NCHRP 20-78: Final Report Page 34 5. Eliminating Cross-Median Fatalities: Statewide Installation of Median Cable Barrier in Missouri: According to Missouri data, a motorist crossing the median is highly likely to collide with another vehicle, and the chances are high that the opposing vehicle will be a large truck. To address this issue the Missouri Department of Transportation (DOT) researched several options and decided to install a median cable barrier system on I-70 and on other Missouri Interstates. When the cable is struck, the posts yield and the cable deflects up to 12 feet, effectively catching and decelerating the vehicle and keeping it in the median. The installation of 179 miles of median cable barrier on the freeway has nearly eliminated cross- median roadway deaths. In 2006, only two cross-median fatalities occurred on Interstate 70, a staggering 92 percent decrease. Performing Organization: Missouri DOT Location: Midwest Key Audiences for Communicating the Value of the Research: ï§ MoDOT executives ï§ State DOT Engineers (MoDOT and other states) ï§ Public ï§ Media Rationale: This was a cost-effective safety improvement. This case study provided insight into how support for the research to analyze crash location data, search for solutions, prepare and disseminate the information within the agency/division, and get the go-ahead to start implementation was achieved. It was interesting to find out how the researchers were able to sell the idea within the Department to get funding for the study, what the role of research at the national level or in other states was, and how they communicated the value of the research to the public and media. In addition, FHWA promoted cable median barriers to other statesâhow are these being âsoldâ to other states and what is the reaction of the states to the sales program?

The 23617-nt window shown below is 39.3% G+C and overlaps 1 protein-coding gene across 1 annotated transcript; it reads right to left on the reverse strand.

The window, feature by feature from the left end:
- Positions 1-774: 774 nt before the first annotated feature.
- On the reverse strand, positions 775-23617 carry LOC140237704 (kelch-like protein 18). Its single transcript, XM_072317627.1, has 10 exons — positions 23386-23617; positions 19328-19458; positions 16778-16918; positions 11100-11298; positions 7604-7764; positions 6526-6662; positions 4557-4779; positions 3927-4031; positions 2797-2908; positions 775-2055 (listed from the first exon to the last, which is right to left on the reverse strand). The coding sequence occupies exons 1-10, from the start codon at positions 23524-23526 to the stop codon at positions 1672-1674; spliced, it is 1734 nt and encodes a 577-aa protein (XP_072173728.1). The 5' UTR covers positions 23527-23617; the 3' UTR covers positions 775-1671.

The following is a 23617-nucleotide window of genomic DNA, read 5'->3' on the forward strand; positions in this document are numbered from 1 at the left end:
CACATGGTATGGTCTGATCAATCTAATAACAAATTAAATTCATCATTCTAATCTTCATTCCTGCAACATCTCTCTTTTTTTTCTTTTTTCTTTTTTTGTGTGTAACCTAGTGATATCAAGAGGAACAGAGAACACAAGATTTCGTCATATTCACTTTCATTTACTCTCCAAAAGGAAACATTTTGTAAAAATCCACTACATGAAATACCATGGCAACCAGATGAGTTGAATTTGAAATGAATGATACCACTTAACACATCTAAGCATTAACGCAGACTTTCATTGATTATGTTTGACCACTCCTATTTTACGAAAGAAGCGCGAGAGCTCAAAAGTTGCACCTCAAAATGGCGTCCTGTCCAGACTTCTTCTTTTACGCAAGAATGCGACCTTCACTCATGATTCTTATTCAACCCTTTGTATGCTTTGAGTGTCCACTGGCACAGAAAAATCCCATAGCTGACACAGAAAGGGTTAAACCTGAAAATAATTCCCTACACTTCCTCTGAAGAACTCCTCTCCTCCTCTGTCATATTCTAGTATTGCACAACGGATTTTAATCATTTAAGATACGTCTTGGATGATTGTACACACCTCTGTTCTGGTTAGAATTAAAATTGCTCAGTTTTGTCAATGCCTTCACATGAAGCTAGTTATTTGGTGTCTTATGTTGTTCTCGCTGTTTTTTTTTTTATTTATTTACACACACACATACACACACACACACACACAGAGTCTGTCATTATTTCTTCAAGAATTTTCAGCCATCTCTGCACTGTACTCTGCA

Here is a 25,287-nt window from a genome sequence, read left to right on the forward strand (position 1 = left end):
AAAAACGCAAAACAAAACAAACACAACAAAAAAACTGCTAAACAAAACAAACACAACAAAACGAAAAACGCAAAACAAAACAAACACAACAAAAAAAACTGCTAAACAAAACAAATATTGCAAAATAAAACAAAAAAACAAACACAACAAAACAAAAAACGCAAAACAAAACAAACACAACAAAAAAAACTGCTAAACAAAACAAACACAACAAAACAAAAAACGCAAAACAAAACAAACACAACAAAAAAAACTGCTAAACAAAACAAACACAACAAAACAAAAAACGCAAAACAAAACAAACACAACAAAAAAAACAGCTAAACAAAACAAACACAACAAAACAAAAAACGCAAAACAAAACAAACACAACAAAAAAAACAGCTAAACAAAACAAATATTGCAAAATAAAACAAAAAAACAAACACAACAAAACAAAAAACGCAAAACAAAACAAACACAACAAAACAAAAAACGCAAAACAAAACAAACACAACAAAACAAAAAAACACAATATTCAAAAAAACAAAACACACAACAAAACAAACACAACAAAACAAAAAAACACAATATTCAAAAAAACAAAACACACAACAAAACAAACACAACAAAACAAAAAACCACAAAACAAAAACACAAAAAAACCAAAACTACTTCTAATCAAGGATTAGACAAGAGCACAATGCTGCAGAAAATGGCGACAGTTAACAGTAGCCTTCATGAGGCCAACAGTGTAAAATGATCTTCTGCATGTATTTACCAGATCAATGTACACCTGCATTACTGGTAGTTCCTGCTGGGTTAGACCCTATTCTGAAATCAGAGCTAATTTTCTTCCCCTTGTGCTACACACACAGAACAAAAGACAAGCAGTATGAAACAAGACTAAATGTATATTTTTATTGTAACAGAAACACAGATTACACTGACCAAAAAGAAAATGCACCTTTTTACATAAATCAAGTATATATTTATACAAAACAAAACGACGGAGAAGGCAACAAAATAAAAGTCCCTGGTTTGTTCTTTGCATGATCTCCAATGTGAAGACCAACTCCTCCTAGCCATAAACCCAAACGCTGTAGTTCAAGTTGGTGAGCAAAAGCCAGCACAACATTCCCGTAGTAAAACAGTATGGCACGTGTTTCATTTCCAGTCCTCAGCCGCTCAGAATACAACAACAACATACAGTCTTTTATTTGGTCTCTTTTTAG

NCHRP 20-78: Final Report Page 35 B. Soft Science 6. Road User Fee Pilot Program: With the steady erosion of revenue from the stateâs gas tax, the Oregon State Legislature created the Road User Fee Task Force (RUFTF) to examine various alternatives for replacing Oregonâs gas tax as the primary source of revenues for repairing, maintaining, and building Oregonâs roads. RUFTF, administered by Oregon DOT, identified mileage-based charging as a potential solution. Oregon DOT launched a mileage fee pilot project in the Portland area to test several key aspects of charging a per mile fee at the pump in lieu of paying the state gas tax. Based on the results of the pilot program, Oregon DOT will draft model legislation for the Oregon State Legislature to consider. Performing Organization: Oregon DOT and Oregon State University Location: Northwest Key Audiences for Communicating the Value of the Research: ï§ State Legislators ï§ Public ï§ Media Rationale: This was a high-risk transportation research project that needed to be approved for research funding by the legislature. This case study provided insight into how a state DOT can communicate effectively with its legislature and then sell a research idea to the general public. How was the state legislature âsoldâ on the value of the idea and the pilot program? Implementation of research results needed to be âsoldâ to the legislature and the general public. This project had high policy and public acceptance risk, although there was some technology risk as well. 7. National Cooperative Freight Research Program: A National Cooperative Freight Research Program (NCFRP) was authorized in SAFETEA-LU. The NCFRP is managed by the National Academies, acting through the Transportation Research Board (TRB). The NCFRP Oversight Committee, the governing board for the program, met on December 14â15, 2006 and selected 10 projects for the Fiscal Year 2006 and 2007 programs. Performing Organization: Broad coalition of public-private interests Location: National Key Audiences for Communicating the Value of the Research: ï§ Congress ï§ National stakeholder groups ï§ Various state DOTs ï§ Private sector Rationale: Selling programs is harder than selling projects. The National Cooperative Freight Research Program was a successful result of a concerted communications effort involving public and private entities to communicate the âvalueâ of a dedicated and formal freight research program.